Geology, Geochemistry, and Genesis of Mesothermal Lode Gold Deposits of the Canadian Cordillera: Evidence for Ore Formation from Evolved Meteoric Water
Bruce E. Nesbitt, Karlis Muehlenbachs, 1989. "Geology, Geochemistry, and Genesis of Mesothermal Lode Gold Deposits of the Canadian Cordillera: Evidence for Ore Formation from Evolved Meteoric Water", The Geology of Gold Deposits: The Perspective in 1988, Reid R. Keays, W. R. H. Ramsay, David I. Groves
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To date, mesotlierma] lode Au deposits have constituted the principal source of lode and placer Au in the Canadian Cordillera. In addition, these deposits are significant to the understanding of the genesis of Au deposits in general, since they are young analogues of the larger, more enigmatic Archean deposits.
Mesothermal lode Au deposits in the Canadian Cordillera are situated in allochthonous terranes of the cordillera and show a strong spatial association with major strike-slip faults. The deposits are hosted by rock types of the greenschist facies varying from clastic and chemical sedimentary units to felsic and mafic volcanics and plutons. Age dating and structural relations indicate a timing for the emplacement of the ores which is subsequent to the peak of metamorphism. The ores are generally composed of subvertical, continuous quartz veins with minor amounts of carbonate, pyrite, arsenopyrite, and scheelite. Au is paragenetically late and is associated with minor amounts of galena or sphalerite. Hydrothermal alteration zones are dominantly comprised of Fe-Ca-Mg carbonates, albite, quartz, or sericite. Sb and Hg deposits in the Canadian Cordillera possess many of the geologic characteristics described above and are believed to represent distal portions of the Au system.
In mesothermal Au deposits of the cordillera, Au/Ag ratios are typically greater than 1.0, and enrichments in As, B, Ba, W, Sb, Hg, and S are common. Fluid inclusion studies indicate formation temperatures of 250° to 350°C and pressures of 1.0 ± 0.3 kbars, with high CO2 contents and low salinities in the ore fluids. Stable isotope studies indicate that the ore fluids were enriched in 18O (delta;18On,lid = 6-10‰). The 5D values of the ore fluids are strongly depleted in D and latitudinally dependent indicating the involvement of evolved meteoric water in the ore- forming fluid.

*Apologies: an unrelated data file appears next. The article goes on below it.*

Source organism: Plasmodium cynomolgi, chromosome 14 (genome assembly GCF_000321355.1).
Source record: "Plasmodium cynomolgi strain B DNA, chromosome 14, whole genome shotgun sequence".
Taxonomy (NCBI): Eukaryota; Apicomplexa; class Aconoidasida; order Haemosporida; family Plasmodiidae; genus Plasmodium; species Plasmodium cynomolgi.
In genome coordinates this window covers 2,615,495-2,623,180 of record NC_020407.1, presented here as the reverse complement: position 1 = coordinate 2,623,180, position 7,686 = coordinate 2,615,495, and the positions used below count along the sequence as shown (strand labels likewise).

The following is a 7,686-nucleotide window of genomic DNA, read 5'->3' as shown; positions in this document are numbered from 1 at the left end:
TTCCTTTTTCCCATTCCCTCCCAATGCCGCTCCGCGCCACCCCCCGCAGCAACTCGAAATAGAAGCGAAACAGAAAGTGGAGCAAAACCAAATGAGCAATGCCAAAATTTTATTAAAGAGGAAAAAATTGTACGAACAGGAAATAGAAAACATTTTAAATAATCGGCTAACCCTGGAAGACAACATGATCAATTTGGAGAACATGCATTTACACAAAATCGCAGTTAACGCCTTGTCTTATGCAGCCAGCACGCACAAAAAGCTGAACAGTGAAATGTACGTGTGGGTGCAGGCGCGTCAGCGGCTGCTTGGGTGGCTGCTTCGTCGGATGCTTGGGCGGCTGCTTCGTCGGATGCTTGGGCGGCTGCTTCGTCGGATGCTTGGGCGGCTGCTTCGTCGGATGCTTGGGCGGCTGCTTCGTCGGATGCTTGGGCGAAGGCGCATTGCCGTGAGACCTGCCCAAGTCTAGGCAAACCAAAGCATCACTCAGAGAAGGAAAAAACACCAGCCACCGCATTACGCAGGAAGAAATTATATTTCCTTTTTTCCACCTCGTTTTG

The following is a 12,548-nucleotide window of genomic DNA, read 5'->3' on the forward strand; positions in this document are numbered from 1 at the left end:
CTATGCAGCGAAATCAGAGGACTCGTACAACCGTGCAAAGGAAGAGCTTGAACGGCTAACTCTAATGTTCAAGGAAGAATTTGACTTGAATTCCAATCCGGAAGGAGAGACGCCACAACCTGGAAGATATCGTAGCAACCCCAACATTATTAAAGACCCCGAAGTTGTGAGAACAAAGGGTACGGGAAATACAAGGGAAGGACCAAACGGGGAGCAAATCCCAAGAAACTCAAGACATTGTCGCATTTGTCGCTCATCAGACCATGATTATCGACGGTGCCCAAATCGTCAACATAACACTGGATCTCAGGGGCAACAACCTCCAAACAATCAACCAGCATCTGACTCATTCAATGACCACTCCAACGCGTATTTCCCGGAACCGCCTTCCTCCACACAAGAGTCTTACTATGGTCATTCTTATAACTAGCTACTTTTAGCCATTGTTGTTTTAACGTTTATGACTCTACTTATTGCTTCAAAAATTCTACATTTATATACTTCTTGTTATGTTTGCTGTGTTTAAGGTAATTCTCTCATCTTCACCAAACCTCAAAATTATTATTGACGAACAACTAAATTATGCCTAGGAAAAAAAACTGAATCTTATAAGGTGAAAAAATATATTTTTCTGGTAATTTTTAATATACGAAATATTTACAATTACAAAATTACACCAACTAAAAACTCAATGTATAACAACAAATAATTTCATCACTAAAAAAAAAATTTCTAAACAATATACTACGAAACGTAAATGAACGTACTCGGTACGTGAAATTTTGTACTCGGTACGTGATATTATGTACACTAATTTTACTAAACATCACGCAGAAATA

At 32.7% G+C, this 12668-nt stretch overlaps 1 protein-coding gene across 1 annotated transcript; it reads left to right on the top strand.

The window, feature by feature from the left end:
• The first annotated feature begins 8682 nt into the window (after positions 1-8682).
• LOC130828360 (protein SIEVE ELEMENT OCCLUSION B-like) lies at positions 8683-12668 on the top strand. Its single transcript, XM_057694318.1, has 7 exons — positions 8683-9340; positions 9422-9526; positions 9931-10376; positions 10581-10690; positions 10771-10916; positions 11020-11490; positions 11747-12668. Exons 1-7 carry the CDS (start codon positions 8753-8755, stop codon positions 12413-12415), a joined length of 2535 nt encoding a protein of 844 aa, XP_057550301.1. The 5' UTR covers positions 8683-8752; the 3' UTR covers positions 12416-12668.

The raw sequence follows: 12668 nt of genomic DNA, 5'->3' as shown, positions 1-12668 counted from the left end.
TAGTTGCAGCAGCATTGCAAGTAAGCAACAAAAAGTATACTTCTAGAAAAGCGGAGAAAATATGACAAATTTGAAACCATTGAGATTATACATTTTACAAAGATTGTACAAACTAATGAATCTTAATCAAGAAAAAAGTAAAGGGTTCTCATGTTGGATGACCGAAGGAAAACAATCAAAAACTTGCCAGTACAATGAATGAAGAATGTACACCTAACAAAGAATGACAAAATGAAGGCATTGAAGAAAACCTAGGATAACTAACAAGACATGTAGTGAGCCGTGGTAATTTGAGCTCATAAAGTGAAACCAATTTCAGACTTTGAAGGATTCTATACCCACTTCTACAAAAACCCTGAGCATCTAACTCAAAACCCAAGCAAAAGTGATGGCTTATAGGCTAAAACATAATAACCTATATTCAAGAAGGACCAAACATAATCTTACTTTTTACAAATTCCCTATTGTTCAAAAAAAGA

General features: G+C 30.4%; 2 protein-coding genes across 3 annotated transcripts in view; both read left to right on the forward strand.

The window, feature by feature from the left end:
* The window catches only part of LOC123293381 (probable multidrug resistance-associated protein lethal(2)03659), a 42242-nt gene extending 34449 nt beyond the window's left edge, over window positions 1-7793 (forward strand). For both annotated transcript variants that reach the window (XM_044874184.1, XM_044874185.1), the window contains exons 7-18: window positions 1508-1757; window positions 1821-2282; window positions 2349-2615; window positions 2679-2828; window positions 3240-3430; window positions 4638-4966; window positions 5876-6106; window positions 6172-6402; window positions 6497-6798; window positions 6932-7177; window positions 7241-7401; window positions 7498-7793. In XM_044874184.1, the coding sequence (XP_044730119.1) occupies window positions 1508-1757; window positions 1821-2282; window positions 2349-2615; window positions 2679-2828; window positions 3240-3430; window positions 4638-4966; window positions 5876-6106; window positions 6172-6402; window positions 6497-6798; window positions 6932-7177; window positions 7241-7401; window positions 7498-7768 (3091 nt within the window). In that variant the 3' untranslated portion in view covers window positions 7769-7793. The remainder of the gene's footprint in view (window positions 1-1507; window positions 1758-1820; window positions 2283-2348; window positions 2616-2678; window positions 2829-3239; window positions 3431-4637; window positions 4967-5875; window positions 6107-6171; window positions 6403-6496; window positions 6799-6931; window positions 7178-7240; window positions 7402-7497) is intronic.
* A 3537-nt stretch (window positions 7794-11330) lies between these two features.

A model for the origin of mesothermal lode Au deposits in the Canadian Cordillera invokes deep convection (12-15 km) and chemical evolution of meteoric water in the brittle crust. The fluids ascend in highly permeable zones associated with major strike-slip faults. At approximately 10-km depth, Au-bearing quartz veins are formed. At shallower levels, Sb and Hg deposits are formed.
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When the price of gold rose from about $200 (U.S.) an ounce in 1979 to nearly $700 an ounce by the end of the same year, the gold rush of the 1980s was under way. Gold production in the western world rose dramatically; from 1981 to 1986 production increased by 300 to 1,282 metric tons per year. Annual production may reach 1,500 to 1,600 metric tons by 1990 (Woodall, 1988). The major contributors to the increased stream of gold have been Australia, Canada, Brazil, and the United States together with other circum-Pacific countries. The increased price of gold and new methods of extraction have allowed many older deposits to be reopened, but the most important factor has been the high success level of exploration. This success has resulted in large part from the application of new genetic models and from the development of new exploration techniques.
There are hundreds of thousands of reported gold occurrences around the world. The majority are alluvial placers, but large numbers of bedrock occurrences have also been discovered. Most of these occurrences prove to be very small and are relatively unimportant in the overall world production level. Most mined gold has come from a small number of giant deposits, which were found by prospectors. It is becoming increasingly clear, however, that the discovery of giant deposits in the future will involve more than the sharp eyes and persistence of the old prospector. The use of sound geologic principles, and exploration programs based on those principles, is what the future holds. An example can be seen in the successful search for gold deposits in the South Pacific. There, exploration models have been based on principles developed in the study of modern geothermal systems. Giant deposits such as Lihir and Porgera have been the reward. Another example is the giant copper-gold-uranium deposit at Olympic Dam, South Australia, discovered beneath 300 m of cover using an exploration program based on models developed by Western Mining Corporation geologists for Zambian copper belt-type deposits.
Gold deposits are widely dispersed throughout many geologic settings and in virtually all kinds of rocks, but they do not seem to have formed at a uniform rate throughout geologic history. On the contrary, two very distinct metallogenic periods have been defined. The first is the Archean era, when most of the great deposits in greenstone belts were formed and the vast Witwatersrand basin deposits in